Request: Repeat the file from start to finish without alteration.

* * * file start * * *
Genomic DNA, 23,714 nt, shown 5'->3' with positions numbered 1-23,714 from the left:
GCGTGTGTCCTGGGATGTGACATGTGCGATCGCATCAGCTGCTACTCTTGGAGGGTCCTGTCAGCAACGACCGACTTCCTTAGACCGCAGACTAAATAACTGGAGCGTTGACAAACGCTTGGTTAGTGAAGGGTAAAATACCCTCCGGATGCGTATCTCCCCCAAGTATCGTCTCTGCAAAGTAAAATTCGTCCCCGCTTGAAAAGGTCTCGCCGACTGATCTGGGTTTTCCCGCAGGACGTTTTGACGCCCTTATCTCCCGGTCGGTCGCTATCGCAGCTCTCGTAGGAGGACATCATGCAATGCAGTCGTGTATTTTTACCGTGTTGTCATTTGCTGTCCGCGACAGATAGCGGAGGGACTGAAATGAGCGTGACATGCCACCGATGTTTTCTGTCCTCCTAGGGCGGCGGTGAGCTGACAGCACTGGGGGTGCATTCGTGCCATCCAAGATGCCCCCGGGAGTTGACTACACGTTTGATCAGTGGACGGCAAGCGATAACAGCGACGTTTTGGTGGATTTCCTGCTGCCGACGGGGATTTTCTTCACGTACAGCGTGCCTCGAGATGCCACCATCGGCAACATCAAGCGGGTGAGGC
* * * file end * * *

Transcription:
Genomic DNA, 23,714 nt, shown 5'->3' with positions numbered 1-23,714 from the left:
GCGTGTGTCCTGGGATGTGACATGTGCGATCGCATCAGCTGCTACTCTTGGAGGGTCCTGTCAGCAACGACCGACTTCCTTAGACCGCAGACTAAATAACTGGAGCGTTGACAAACGCTTGGTTAGTGAAGGGTAAAATACCCTCCGGATGCGTATCTCCCCCAAGTATCGTCTCTGCAAAGTAAAATTCGTCCCCGCTTGAAAAGGTCTCGCCGACTGATCTGGGTTTTCCCGCAGGACGTTTTGACGCCCTTATCTCCCGGTCGGTCGCTATCGCAGCTCTCGTAGGAGGACATCATGCAATGCAGTCGTGTATTTTTACCGTGTTGTCATTTGCTGTCCGCGACAGATAGCGGAGGGACTGAAATGAGCGTGACATGCCACCGATGTTTTCTGTCCTCCTAGGGCGGCGGTGAGCTGACAGCACTGGGGGTGCATTCGTGCCATCCAAGATGCCCCCGGGAGTTGACTACACGTTTGATCAGTGGACGGCAAGCGATAACAGCGACGTTTTGGTGGATTTCCTGCTGCCGACGGGGATTTTCTTCACGTACAGCGTGCCTCGAGATGCCACCATCGGCAACATCAAGCGGGTGAGGC